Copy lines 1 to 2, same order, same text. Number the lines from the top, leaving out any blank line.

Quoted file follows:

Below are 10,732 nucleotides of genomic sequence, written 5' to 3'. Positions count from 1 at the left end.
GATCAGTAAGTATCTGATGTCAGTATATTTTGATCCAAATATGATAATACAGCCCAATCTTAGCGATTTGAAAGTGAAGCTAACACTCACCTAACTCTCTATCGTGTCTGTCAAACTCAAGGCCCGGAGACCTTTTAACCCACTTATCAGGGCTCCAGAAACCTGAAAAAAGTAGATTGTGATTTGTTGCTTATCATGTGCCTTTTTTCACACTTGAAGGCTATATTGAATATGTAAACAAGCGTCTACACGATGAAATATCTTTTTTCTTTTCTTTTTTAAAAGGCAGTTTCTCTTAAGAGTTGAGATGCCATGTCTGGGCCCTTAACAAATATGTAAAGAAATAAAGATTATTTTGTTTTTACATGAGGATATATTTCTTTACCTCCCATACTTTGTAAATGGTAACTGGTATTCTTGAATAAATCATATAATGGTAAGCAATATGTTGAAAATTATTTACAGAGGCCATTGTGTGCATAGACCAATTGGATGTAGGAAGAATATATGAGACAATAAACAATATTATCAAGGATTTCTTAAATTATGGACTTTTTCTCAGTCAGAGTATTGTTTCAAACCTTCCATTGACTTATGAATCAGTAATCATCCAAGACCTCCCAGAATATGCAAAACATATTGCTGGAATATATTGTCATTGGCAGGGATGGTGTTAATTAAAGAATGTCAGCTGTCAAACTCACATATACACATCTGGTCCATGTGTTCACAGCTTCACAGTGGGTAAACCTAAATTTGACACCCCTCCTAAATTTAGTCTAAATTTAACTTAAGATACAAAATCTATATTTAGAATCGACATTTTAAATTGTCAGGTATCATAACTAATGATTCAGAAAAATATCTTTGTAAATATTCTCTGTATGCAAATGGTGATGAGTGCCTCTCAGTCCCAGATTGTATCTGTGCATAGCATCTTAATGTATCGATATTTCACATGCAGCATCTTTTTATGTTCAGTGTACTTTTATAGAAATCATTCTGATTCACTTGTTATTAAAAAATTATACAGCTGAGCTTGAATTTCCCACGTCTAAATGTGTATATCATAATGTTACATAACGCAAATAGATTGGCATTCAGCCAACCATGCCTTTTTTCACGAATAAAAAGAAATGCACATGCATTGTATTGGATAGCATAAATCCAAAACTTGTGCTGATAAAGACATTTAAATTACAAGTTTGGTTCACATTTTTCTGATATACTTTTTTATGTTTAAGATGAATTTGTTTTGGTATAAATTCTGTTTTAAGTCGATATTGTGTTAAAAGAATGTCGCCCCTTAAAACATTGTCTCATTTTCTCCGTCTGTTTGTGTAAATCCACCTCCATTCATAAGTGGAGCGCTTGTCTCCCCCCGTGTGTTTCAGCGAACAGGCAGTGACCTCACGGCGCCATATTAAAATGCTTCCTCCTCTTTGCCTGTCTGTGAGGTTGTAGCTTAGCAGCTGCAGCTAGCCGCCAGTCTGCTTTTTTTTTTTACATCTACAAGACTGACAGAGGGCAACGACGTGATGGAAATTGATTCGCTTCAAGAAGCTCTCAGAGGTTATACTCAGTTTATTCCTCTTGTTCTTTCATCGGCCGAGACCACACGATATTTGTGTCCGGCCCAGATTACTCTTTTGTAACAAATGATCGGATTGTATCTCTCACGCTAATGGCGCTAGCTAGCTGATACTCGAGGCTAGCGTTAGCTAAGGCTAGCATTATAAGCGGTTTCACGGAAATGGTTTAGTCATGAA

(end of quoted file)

Below are 10,732 nucleotides of genomic sequence, written 5' to 3'. Positions count from 1 at the left end.
GATCAGTAAGTATCTGATGTCAGTATATTTTGATCCAAATATGATAATACAGCCCAATCTTAGCGATTTGAAAGTGAAGCTAACACTCACCTAACTCTCTATCGTGTCTGTCAAACTCAAGGCCCGGAGACCTTTTAACCCACTTATCAGGGCTCCAGAAACCTGAAAAAAGTAGATTGTGATTTGTTGCTTATCATGTGCCTTTTTTCACACTTGAAGGCTATATTGAATATGTAAACAAGCGTCTACACGATGAAATATCTTTTTTCTTTTCTTTTTTAAAAGGCAGTTTCTCTTAAGAGTTGAGATGCCATGTCTGGGCCCTTAACAAATATGTAAAGAAATAAAGATTATTTTGTTTTTACATGAGGATATATTTCTTTACCTCCCATACTTTGTAAATGGTAACTGGTATTCTTGAATAAATCATATAATGGTAAGCAATATGTTGAAAATTATTTACAGAGGCCATTGTGTGCATAGACCAATTGGATGTAGGAAGAATATATGAGACAATAAACAATATTATCAAGGATTTCTTAAATTATGGACTTTTTCTCAGTCAGAGTATTGTTTCAAACCTTCCATTGACTTATGAATCAGTAATCATCCAAGACCTCCCAGAATATGCAAAACATATTGCTGGAATATATTGTCATTGGCAGGGATGGTGTTAATTAAAGAATGTCAGCTGTCAAACTCACATATACACATCTGGTCCATGTGTTCACAGCTTCACAGTGGGTAAACCTAAATTTGACACCCCTCCTAAATTTAGTCTAAATTTAACTTAAGATACAAAATCTATATTTAGAATCGACATTTTAAATTGTCAGGTATCATAACTAATGATTCAGAAAAATATCTTTGTAAATATTCTCTGTATGCAAATGGTGATGAGTGCCTCTCAGTCCCAGATTGTATCTGTGCATAGCATCTTAATGTATCGATATTTCACATGCAGCATCTTTTTATGTTCAGTGTACTTTTATAGAAATCATTCTGATTCACTTGTTATTAAAAAATTATACAGCTGAGCTTGAATTTCCCACGTCTAAATGTGTATATCATAATGTTACATAACGCAAATAGATTGGCATTCAGCCAACCATGCCTTTTTTCACGAATAAAAAGAAATGCACATGCATTGTATTGGATAGCATAAATCCAAAACTTGTGCTGATAAAGACATTTAAATTACAAGTTTGGTTCACATTTTTCTGATATACTTTTTTATGTTTAAGATGAATTTGTTTTGGTATAAATTCTGTTTTAAGTCGATATTGTGTTAAAAGAATGTCGCCCCTTAAAACATTGTCTCATTTTCTCCGTCTGTTTGTGTAAATCCACCTCCATTCATAAGTGGAGCGCTTGTCTCCCCCCGTGTGTTTCAGCGAACAGGCAGTGACCTCACGGCGCCATATTAAAATGCTTCCTCCTCTTTGCCTGTCTGTGAGGTTGTAGCTTAGCAGCTGCAGCTAGCCGCCAGTCTGCTTTTTTTTTTTACATCTACAAGACTGACAGAGGGCAACGACGTGATGGAAATTGATTCGCTTCAAGAAGCTCTCAGAGGTTATACTCAGTTTATTCCTCTTGTTCTTTCATCGGCCGAGACCACACGATATTTGTGTCCGGCCCAGATTACTCTTTTGTAACAAATGATCGGATTGTATCTCTCACGCTAATGGCGCTAGCTAGCTGATACTCGAGGCTAGCGTTAGCTAAGGCTAGCATTATAAGCGGTTTCACGGAAATGGTTTAGTCATGAA